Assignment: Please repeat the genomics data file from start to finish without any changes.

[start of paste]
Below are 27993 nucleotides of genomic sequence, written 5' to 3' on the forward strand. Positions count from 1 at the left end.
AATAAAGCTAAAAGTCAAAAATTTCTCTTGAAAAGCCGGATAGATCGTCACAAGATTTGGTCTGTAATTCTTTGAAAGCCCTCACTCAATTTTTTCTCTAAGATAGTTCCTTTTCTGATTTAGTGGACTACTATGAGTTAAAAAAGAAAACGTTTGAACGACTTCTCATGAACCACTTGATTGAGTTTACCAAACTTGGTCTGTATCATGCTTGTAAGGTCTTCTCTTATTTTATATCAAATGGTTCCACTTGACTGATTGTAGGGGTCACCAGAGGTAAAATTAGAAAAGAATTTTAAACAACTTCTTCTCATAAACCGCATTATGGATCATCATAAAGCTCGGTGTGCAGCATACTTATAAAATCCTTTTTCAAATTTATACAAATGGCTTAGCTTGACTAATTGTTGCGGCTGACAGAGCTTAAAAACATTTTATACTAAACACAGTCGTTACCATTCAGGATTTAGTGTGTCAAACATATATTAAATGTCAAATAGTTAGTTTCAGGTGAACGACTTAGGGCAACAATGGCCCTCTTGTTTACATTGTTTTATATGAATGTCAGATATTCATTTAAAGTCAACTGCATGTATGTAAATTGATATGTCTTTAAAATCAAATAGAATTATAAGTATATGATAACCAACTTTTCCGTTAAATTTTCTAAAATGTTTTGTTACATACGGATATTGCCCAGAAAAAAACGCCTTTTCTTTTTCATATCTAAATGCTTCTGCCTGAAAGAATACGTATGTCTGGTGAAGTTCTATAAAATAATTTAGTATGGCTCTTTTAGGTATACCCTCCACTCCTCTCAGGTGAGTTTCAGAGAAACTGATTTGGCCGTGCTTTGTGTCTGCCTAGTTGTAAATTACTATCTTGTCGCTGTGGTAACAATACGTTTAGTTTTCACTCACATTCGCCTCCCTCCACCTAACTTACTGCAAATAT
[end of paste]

Below are 27993 nucleotides of genomic sequence, written 5' to 3' on the forward strand. Positions count from 1 at the left end.
AATAAAGCTAAAAGTCAAAAATTTCTCTTGAAAAGCCGGATAGATCGTCACAAGATTTGGTCTGTAATTCTTTGAAAGCCCTCACTCAATTTTTTCTCTAAGATAGTTCCTTTTCTGATTTAGTGGACTACTATGAGTTAAAAAAGAAAACGTTTGAACGACTTCTCATGAACCACTTGATTGAGTTTACCAAACTTGGTCTGTATCATGCTTGTAAGGTCTTCTCTTATTTTATATCAAATGGTTCCACTTGACTGATTGTAGGGGTCACCAGAGGTAAAATTAGAAAAGAATTTTAAACAACTTCTTCTCATAAACCGCATTATGGATCATCATAAAGCTCGGTGTGCAGCATACTTATAAAATCCTTTTTCAAATTTATACAAATGGCTTAGCTTGACTAATTGTTGCGGCTGACAGAGCTTAAAAACATTTTATACTAAACACAGTCGTTACCATTCAGGATTTAGTGTGTCAAACATATATTAAATGTCAAATAGTTAGTTTCAGGTGAACGACTTAGGGCAACAATGGCCCTCTTGTTTACATTGTTTTATATGAATGTCAGATATTCATTTAAAGTCAACTGCATGTATGTAAATTGATATGTCTTTAAAATCAAATAGAATTATAAGTATATGATAACCAACTTTTCCGTTAAATTTTCTAAAATGTTTTGTTACATACGGATATTGCCCAGAAAAAAACGCCTTTTCTTTTTCATATCTAAATGCTTCTGCCTGAAAGAATACGTATGTCTGGTGAAGTTCTATAAAATAATTTAGTATGGCTCTTTTAGGTATACCCTCCACTCCTCTCAGGTGAGTTTCAGAGAAACTGATTTGGCCGTGCTTTGTGTCTGCCTAGTTGTAAATTACTATCTTGTCGCTGTGGTAACAATACGTTTAGTTTTCACTCACATTCGCCTCCCTCCACCTAACTTACTGCAAATAT